Erongo Region takes holistic approach to combat GBV

Niël Terblanché

The Erongo Region is taking a proactive stance in combatting gender-based violence (GBV) by adopting a holistic approach that involves all segments of society.

Despite significant strides in human rights and gender equality, the scourge of GBV continues to pose a grave challenge for especially women and children in Namibia.

In response to this pressing issue, the Governor of the Erongo Region, Neville Andre has unveiled a comprehensive strategy to address GBV while stressing the urgent need for a collective effort.

Andre said that GBV is one of the most pervasive yet least visible human rights violations globally.

He added that in Namibia, at least 32 percent of women have reportedly experienced physical violence at the hands of an intimate partner at some point in their lives.

According to Andre, GBV encompasses various forms of harm, including physical, sexual, mental, and economic, driven by socially ascribed power imbalances between genders. It also involves threats of violence, coercion, and the deprivation of liberty, whether in public or private settings.

“In all societies, women and girls have less power than men over their bodies, decisions, and resources,” he said.

He pointed out that social norms that condone men’s use of violence as a means of discipline and control contribute to gender inequality and perpetuate GBV.

Across the globe, women and girls, especially adolescents, face the greatest risks.

Data from the Namibian police reveal a troubling trend, with more than 10,000 gender-based violence-related cases reported during the 2021–2022 financial year.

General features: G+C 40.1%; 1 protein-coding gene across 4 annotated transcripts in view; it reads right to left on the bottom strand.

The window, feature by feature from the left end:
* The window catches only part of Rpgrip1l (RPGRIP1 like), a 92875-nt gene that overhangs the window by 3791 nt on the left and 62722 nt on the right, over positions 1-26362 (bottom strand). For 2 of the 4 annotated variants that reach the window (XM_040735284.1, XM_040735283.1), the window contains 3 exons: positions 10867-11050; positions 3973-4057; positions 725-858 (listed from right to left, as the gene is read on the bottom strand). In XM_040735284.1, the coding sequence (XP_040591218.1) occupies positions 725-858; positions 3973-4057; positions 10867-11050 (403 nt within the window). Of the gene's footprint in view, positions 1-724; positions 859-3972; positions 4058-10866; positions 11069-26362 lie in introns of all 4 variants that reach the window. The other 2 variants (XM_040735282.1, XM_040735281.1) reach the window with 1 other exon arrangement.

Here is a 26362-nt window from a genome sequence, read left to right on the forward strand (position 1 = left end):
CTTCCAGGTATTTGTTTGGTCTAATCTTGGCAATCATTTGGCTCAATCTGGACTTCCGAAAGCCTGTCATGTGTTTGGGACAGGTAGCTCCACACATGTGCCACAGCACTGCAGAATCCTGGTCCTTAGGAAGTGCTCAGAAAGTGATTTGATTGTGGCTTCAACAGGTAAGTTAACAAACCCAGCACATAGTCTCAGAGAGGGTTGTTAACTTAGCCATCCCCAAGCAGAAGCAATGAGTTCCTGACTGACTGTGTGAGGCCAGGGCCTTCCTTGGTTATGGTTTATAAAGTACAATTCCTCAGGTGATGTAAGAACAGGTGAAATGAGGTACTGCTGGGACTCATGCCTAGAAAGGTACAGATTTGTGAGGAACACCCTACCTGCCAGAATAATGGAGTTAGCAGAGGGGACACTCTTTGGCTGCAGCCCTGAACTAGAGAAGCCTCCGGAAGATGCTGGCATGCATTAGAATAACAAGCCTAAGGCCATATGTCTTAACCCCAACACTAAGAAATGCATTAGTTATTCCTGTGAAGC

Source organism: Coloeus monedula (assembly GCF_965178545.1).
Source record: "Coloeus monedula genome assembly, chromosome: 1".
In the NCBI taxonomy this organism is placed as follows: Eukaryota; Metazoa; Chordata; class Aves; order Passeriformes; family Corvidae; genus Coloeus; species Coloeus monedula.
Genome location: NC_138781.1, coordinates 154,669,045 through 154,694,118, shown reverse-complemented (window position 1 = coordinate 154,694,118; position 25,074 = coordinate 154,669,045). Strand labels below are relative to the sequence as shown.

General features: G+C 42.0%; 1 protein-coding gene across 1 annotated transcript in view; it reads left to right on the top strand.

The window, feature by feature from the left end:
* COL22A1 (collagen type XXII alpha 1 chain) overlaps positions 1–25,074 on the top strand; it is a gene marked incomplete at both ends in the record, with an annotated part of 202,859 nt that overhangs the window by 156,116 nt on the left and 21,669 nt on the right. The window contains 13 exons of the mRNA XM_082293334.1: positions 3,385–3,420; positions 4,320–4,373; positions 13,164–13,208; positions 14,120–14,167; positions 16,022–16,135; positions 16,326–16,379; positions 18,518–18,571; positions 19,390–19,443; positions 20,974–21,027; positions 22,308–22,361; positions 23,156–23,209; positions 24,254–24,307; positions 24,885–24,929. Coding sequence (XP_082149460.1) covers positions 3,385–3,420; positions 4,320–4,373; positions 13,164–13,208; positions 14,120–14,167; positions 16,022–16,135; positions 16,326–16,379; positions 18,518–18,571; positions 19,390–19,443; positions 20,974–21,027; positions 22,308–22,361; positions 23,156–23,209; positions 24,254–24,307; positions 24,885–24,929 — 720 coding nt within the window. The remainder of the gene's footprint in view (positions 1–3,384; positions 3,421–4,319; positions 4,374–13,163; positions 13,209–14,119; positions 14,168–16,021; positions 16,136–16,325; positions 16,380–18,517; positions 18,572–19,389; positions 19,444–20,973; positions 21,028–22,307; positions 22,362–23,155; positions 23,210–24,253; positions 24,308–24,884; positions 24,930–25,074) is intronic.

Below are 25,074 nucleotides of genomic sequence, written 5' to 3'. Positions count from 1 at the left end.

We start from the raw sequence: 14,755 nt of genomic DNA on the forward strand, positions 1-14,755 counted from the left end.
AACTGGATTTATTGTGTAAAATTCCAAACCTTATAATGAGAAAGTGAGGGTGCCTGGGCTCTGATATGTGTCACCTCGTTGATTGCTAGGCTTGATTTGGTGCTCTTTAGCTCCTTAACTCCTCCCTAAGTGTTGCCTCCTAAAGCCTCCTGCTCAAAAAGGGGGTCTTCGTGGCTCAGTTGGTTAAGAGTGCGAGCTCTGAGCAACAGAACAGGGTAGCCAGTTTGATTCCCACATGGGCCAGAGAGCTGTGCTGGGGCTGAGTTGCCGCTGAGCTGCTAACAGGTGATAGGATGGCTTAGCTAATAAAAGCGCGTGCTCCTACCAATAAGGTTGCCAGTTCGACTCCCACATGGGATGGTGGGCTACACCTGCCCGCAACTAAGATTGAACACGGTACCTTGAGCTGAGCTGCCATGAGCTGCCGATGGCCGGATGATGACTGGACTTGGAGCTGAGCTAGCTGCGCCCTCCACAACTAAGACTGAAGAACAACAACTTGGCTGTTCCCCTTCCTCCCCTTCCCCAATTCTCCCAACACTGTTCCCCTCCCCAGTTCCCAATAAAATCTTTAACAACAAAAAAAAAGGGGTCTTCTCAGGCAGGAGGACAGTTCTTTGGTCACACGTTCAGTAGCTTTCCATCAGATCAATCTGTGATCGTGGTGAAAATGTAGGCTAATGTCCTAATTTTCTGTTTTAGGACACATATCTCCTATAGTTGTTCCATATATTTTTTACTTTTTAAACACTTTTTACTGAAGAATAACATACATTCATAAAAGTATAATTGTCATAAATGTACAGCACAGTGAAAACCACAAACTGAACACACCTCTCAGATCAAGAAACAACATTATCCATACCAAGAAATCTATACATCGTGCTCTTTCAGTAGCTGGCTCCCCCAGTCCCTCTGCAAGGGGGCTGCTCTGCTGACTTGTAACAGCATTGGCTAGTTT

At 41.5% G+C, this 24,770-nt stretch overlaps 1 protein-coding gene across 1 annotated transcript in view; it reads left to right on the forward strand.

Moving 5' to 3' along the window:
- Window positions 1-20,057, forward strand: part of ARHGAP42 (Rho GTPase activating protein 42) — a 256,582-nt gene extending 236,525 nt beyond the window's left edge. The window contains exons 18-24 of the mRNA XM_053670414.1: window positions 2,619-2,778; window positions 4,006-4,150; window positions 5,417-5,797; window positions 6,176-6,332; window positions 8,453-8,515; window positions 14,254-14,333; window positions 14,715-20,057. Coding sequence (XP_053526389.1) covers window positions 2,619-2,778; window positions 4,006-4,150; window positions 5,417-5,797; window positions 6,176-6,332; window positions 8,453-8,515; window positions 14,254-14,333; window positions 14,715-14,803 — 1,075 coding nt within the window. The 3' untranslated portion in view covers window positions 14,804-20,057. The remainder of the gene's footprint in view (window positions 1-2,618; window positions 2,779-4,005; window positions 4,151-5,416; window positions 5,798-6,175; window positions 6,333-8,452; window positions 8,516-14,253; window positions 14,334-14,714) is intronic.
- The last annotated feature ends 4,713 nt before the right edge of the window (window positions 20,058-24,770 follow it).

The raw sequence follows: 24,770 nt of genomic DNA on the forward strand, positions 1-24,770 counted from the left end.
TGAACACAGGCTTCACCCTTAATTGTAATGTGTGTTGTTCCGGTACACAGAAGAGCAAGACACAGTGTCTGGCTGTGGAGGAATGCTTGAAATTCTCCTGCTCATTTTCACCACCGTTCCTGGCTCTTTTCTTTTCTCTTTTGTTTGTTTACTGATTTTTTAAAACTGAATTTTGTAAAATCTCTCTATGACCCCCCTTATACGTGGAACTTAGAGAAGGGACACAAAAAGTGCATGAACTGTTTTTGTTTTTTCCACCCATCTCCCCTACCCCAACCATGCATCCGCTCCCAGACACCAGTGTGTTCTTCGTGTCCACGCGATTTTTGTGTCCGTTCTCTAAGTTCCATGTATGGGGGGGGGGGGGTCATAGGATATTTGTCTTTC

The majority of these cases involved acts of violence perpetrated by men against women.

Andre said that failure to address these issues could have severe consequences for society as a whole.

To combat GBV comprehensively, Andre intends to establish a regional gender-based violence task team consisting of various stakeholders.

“This collaborative approach aims to pool resources and expertise to tackle the pervasive issue of GBV,” he said.

Recognizing that addressing GBV requires a multi-generational approach, Andre announced plans to hold a boys’ conference.

He stressed that the boy child must receive the necessary motivation and education to eventually become a responsible member of society.

“Engaging boys in discussions about the areas that need attention and making them feel included is crucial in reducing frustration and preventing social ills. Leaving the boy child behind leads to frustration and other social problems,” he added.

With the establishment of a regional GBV task team and the commitment to engage and educate boys, Andre hopes to bring about lasting change and reduce the prevalence of GBV.

“Failure to address these issues, he warned, could result in serious consequences for society as a whole. It is, therefore, imperative to act decisively and collectively,” he said

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